jQuery best practices, part I

jQuery best practices, part I

Every front-end developer uses jQuery. It is a powerful JavaScript library, which greatly simplifies front-end development.

jQuery's way of work is to select something in the HTML DOM (Document Object Model, or HTML document) and do something with it. This is a good and powerful thing -- and with this power comes responsibility. It is important to understand what goes on behind the scenes in order to make code efficient and not overloading the browser resources.

An HTML document is a tree like structure. Therefore when you select something with jQuery the engine of the library traverses the tree to get hold of your desired element. Each such call costs resources. And here comes the first rule!

Always cache/store jQuery objects.

Consider this example:

$('.myClass).html('<b>My super fine HTML</b>');

Each time you write $('.myClass') you traverse the DOM tree. Imagine you have an application which has to do that thousand of times!

What you must do is to cache $('.myClass') jQuery object, like so:

var $cachedClass = $('.myClass');

From now on you can refer to $cachedClass to refer to $('.myClass') object, and that saves many resources. As a side note it is a good practice to prefix cached objects with $.

Optimize selectors

jQuery is a JavaScript library. Therefore, it is always faster to use native JavaScript where it fits. The most common case is to use JavaScript native document.getElementById(), instead of jQuery version $('#myElement'). And if you have the chance always select elements by Id. This is the fastest way to do it.

Do not use element type in you selectors:

var $el = $("div.myEl"); // Slow
var $el = $(".myEl"); // Fast

Use find when looking for child in selected Id:

$('#elId div.items') // Fast
 $('#elId').find('div.items') // Extra super fast

And be specific on the right hand selectors and less specific on the left ones to make selections faster.

$('.buttons > *') // Extra super expensive
$('.buttons').children() // A way better

You can also define context for the elements you are looking for, like so:

$('.myPrecious', '#gollumId') // myPrecious class will be searched for inside gollumId.

Appending elements

Appending elements to the DOM is extra expensive. Avoid multiple appends by using these simple techniques.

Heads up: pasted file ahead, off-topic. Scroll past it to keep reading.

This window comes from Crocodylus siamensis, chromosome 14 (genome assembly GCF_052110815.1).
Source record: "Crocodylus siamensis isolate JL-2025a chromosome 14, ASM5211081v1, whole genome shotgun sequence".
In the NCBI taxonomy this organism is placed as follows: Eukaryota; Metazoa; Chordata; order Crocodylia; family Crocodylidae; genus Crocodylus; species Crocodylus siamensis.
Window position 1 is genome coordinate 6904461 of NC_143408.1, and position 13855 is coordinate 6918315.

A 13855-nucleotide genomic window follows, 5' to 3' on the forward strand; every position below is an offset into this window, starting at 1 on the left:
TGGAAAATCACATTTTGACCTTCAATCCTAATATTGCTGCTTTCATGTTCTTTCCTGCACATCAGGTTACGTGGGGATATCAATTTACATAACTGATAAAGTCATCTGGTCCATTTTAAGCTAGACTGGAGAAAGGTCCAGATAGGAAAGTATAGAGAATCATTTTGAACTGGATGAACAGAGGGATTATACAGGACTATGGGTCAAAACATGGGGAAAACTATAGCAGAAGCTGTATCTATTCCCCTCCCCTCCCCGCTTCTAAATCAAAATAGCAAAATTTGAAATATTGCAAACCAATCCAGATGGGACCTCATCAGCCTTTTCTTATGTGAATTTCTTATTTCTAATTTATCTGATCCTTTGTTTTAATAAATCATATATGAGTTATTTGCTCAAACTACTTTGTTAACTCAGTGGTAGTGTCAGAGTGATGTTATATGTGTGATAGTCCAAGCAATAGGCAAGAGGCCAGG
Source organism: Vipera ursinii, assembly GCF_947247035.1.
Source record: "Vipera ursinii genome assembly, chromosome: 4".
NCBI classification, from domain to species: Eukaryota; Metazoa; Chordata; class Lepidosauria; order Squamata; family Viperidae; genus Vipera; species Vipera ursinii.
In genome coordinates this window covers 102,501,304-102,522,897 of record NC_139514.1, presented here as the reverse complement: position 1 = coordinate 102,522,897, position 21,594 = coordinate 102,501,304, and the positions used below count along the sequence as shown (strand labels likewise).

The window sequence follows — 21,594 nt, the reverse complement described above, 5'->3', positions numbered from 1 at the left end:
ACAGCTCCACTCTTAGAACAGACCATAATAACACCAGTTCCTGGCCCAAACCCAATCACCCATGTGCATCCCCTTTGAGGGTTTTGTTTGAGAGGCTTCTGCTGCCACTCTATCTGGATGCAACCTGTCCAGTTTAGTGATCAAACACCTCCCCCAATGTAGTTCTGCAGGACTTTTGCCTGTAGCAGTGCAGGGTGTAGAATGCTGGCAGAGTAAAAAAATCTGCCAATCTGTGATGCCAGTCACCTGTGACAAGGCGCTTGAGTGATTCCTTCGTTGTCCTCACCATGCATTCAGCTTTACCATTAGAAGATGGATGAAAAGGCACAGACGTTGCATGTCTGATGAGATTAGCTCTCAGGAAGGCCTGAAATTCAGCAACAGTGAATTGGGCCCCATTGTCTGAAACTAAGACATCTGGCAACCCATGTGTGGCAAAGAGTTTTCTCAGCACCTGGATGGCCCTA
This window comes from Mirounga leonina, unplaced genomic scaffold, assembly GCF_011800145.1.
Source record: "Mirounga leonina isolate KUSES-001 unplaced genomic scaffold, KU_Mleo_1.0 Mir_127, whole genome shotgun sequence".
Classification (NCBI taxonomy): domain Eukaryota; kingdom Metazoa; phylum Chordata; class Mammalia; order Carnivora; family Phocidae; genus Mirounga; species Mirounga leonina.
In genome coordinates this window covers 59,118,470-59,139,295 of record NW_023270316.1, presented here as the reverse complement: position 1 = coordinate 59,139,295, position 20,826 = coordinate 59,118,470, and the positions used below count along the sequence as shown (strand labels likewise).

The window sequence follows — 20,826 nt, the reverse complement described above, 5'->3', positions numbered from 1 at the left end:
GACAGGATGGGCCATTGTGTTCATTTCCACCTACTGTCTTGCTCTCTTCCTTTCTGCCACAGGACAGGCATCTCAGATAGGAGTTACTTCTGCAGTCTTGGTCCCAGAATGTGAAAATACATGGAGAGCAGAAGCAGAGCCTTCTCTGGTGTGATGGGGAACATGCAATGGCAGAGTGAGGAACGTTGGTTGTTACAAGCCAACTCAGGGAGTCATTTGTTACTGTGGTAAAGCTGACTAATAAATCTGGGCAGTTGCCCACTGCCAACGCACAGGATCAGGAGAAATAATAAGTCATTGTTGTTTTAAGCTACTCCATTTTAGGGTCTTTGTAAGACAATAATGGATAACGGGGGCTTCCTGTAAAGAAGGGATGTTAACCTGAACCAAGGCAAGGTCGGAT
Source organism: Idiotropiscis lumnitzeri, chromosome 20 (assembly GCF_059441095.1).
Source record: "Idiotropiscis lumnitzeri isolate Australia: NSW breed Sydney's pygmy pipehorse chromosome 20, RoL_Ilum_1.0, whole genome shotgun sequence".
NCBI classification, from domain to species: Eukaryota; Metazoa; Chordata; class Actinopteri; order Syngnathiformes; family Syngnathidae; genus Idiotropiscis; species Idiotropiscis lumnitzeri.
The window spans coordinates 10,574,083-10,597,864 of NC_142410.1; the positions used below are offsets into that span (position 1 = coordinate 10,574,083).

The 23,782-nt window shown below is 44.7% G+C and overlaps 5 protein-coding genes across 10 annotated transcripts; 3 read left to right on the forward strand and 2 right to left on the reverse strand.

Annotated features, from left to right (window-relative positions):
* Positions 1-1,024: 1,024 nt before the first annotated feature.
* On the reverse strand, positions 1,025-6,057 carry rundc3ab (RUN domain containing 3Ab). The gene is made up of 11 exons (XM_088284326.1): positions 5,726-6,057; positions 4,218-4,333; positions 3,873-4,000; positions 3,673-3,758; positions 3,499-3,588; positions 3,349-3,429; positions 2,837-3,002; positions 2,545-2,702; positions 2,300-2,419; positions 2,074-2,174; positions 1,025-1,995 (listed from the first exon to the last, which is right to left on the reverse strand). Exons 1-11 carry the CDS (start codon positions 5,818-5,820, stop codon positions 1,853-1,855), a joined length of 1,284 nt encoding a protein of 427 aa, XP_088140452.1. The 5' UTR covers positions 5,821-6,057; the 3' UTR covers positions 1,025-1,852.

To illustrate I take the code from a project I was working on. I needed to build elements and append them to DOM. First the wrong way of doing it:

var $telcomContainer = $('#mj-telecommando-container').find('ul');

for (var key in telecommandoData) {
$telcomContainer.append($('<span/>', {"id":"icon" + secondPartOfId,

Imaging now that the for-loop will be running 100 of times. This is going to be very bad. Hundreds of appends!

This is the right way to do it:

var $telcomContainer = $('#mj-telecommando-container').find('ul');
var telcomItems = []; // we declare an array

for (var key in telecommandoData) {
telcomItems [key] = $('<span/>', {"id":"icon" + key, "class":"mj-telecom
-icon"})); // put all the items to array

I use here appendEach(). This is not a jQuery command, but a small handy plugin. The source code is here:

// JQUERY PLUGIN: Appends each jQuery object (in an array of
// jQuery objects) to the currently selected collection.
// @source: http://www.bennadel.com/blog/2268-appending-an-array-of-jquery-objects-to-the-dom.htm

define(['jquery'], function($){
    $.fn.appendEach = function( arrayOfWrappers ){

    // Map the array of jQuery objects to an array of
    // raw DOM nodes.
       var rawArray = jQuery.map(
         function( value, index ){

          // Return the unwrapped version. This will return
          // the underlying DOM nodes contained within each
          // jQuery value.
          return( value.get() );


     // Add the raw DOM array to the current collection.
     this.append( rawArray ); 

     // Return this reference to maintain method chaining.
   return( this );


More tips coming in the next part. Enjoy so far and feel free to comment:)



Om bloggeren:
Igor Koudrik har Master i Computer Science fra Universitetet i Oslo og laget sin første html-side i 1996. Han er en lidenskapelig front-end utvikler som alltid er oppdatert på ny teknologi og nye løsninger.

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